Album Review : Samantha Martin & Delta Sugar – The Reckless One

Review by Peter Coates –

Gypsy Soul Records – Nov 2020

With the worldwide pandemic wrecking utter havoc upon the careers of many musicians, Samantha Martin & Delta Sugar elected to use their time off the road to record, mix and master their latest tour-de-force, the astonishingly powerful, funky and deeply soulful The Reckless One

The follow up to 2018’s Juno-nominated Run To Me, The Reckless One represents another massive step forward for Toronto-based Samantha Martin as a songwriter, singer, arranger and band leader with eleven of the album’s twelve songs being either co-written, several with fellow Toronto soul-man Curtis Chaffey (Guitars), or solely composed by her, and the album has been produced by Darcy Yates and Renan Yildizdogan (Percussion & Keyboards).

While Martin is a powerhouse unto herself, the vocal alchemy of Delta Sugar is not the work of a single talent. In combination with what she likes to term her “co-vocalists”, Sherie Marshall and Tafari Anthony “the vocal blend that Delta Sugar produces is pure, unadulterated gospel-tinged, neuron-tingling magic where the sum is even richer than the already soul-melting parts”.

The album opens up with the Motown feel to the funky groove of Love Is All Around, and this is where the vocals really start to display the raw honey texture, delivering the melody with an earthy huskiness that contracts well with the clean bright horn section, and there is a tasty middle-eight that sees guitar and keyboards fight out a duel, before the chorus steams back in!

Next up is the infectious and upbeat first single Don’t Have To Be – which is all Blues Brothers crossed with Wilson Pickett and Aretha Franklin, foot-stomping and scintillating, and providing a taste of what is to come from the great big voice that belongs to Samantha Martin.  Some upfront loud retro organ from Jeff Heisholt (think Booker T) and a howling horn section just add to the atmosphere.

The only cover on the record is unrecognisable as Bob Dylan’s Meet Me In The Morning, which has been given a swagger too die for, and the voice absolutely lets rip over the backing from the super-tight band, with a rambling organ solo that leads into the second half of the track, seeing Samantha’s voice reach another level of raucous soulfulness over the rolling beat – earworms galore in this one.  Loving You Is Easy is a power ballad that sees the value of the backing vocals which provide a counterpoint and reinforcement to the lead line Samantha is singing.  A tasty guitar solo from Jimmy Bowskill (from Canadian Blues band The Sheepdogs) which continues to wail behind the repeating chorus through the fade-out.

There is a bit of a gospel vibe to One Heartbreak, with a staccato brass-led riff, almost ska-like, beneath the smooth backing vocals that add the layers beneath Samantha’s heartfelt bluesy vocals, almost crackling with the passion in the delivery.  There is a lot going on in the band, with drummer Dani Nash really holding the beat down while being able to kick out some fills throughout the track.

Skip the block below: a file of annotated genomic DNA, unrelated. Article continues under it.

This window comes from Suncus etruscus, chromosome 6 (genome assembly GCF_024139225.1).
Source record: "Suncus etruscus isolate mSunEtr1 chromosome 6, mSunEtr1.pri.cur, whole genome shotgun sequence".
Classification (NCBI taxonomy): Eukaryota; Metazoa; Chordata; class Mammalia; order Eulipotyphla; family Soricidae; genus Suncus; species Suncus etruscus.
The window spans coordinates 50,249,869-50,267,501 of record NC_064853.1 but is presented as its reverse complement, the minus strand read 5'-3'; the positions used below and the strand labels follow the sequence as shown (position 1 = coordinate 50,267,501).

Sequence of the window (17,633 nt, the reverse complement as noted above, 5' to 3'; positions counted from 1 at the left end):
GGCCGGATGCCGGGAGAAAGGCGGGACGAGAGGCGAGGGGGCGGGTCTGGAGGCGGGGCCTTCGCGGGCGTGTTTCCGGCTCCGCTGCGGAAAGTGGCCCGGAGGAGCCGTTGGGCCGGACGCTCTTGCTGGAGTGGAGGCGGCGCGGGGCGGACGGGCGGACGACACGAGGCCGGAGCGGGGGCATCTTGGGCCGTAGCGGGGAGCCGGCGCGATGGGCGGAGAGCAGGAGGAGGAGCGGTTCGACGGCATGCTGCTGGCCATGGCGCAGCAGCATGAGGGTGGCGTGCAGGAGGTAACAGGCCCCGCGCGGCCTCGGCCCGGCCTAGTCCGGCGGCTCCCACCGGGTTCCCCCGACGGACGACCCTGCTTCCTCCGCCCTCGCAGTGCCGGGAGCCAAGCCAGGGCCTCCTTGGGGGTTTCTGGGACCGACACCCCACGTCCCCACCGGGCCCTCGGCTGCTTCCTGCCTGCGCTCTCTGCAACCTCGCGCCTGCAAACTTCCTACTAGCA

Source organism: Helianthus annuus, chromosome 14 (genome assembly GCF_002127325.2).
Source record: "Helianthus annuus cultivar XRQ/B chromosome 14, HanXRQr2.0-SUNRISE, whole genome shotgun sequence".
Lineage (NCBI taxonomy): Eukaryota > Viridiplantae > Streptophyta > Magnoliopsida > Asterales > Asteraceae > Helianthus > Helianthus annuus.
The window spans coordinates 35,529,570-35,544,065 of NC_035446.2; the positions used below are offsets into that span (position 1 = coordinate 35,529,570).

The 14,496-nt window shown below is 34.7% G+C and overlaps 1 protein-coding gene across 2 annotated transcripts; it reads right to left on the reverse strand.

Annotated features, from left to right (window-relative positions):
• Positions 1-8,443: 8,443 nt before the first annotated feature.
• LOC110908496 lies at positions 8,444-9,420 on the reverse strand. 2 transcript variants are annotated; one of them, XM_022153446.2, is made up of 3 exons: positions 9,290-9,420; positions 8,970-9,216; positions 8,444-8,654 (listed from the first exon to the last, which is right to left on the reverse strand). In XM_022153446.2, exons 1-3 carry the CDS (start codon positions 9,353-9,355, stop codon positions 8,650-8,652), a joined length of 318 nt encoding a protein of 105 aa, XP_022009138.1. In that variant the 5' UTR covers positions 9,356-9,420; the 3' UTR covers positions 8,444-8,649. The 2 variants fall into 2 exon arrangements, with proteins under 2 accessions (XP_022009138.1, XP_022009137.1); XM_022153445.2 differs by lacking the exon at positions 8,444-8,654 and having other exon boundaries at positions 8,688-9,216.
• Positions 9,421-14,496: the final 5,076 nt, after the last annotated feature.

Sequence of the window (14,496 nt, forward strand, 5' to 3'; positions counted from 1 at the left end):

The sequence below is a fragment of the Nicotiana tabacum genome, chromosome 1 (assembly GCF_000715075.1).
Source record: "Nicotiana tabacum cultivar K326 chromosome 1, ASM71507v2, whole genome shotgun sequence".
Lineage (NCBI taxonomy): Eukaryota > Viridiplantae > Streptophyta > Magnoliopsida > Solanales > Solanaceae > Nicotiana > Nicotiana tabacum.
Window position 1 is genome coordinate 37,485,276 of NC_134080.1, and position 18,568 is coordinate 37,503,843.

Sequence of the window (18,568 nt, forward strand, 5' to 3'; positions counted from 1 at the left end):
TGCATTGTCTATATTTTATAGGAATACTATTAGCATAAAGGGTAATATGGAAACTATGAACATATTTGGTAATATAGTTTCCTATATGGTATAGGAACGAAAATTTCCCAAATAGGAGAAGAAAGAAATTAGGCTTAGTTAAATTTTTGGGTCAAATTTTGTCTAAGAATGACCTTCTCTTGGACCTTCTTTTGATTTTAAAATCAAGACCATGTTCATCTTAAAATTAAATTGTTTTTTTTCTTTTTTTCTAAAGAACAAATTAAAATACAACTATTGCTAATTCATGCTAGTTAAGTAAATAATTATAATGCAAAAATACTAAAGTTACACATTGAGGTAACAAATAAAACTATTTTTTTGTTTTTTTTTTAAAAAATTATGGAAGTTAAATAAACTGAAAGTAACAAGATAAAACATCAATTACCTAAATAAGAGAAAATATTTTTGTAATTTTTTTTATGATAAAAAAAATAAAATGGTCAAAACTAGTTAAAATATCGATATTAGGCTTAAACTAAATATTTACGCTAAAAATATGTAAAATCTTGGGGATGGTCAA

That gospel feel is mixed with a classic Americana style of Janis Joplin mixed with Tina Turner circa 1967 in I’ve Got A Feeling, and is a soulful ballad which plunges the depths and leaps to great heights as Samantha tells a love-story of being ‘The Reckless One’ in a passionate expression of emotion that may or may not remain unrequited!  A total change of feel hits us with Sacrifice, which has a wall of sound spaghetti-western feel, and those classic Tina Turner comparisons return – showing off another aspect of Samantha’s vocal prowess – Amy Winehouse eat your heart out! 

The slow-burning ballad So I’ll Always Know has an element of those classic all-girl groups like the Ronettes, and the backing vocals add so much to the sound, with Dani Nash again powering the beat behind the kit on this one.  Pass Me By is perhaps too much like the Ike & Tina classic River Deep in both tempo and melody, and Will Fisher on the drums this time really kicks the track along, and the horns of Tom Richards and James Rhodes take center stage, even with a feature break instead of a guitar solo!

Back to the classic soul singers of yesteryear in Better To Have Never, which conjures up those greats such as Aretha, Etta James and Nina Simone, and this feel continues into All That I Am, with a lovely little doo-wop backing singers and a sharp guitar chord that punctuates the verse, while the horns lay down a smooth melody over the backing. 

The opening to the final track Who Do You is glorious, and it seems that everything just clicks into gear here, with a multi-layered keyboard and brass backing, and the voice just in the perfect range for this late-night calling-out of one of life’s parasites “You don’t give but you take it all” – this may be the clearest showcase of Samantha’s glorious voice on the record. There is an odd little mid-section instrumental piece that almost fits, but then we are back in to the smooth, soulful and sensual tones for the final scene!

This was a tricky one for this blues-rocker to get his head around, but without a doubt this lady has one of the most powerful and soulful voices going around, and the thought of seeing an 11 or 12-piece band ripping it up onstage behind her just gets the juices flowing – and any fan of good music can find something on this album to appeal.

I’ve Got A Feeling – 

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“Samantha Martin is a force of nature, one of those voices that grabs you by the throat while causing the hairs on the back of your neck to tingle.”  Kerry Doole/Exclaim! 

“You might not know it yet, but Samantha Martin is a rock star. She’ll tear your heart out one note at a time.” – Serena Ryder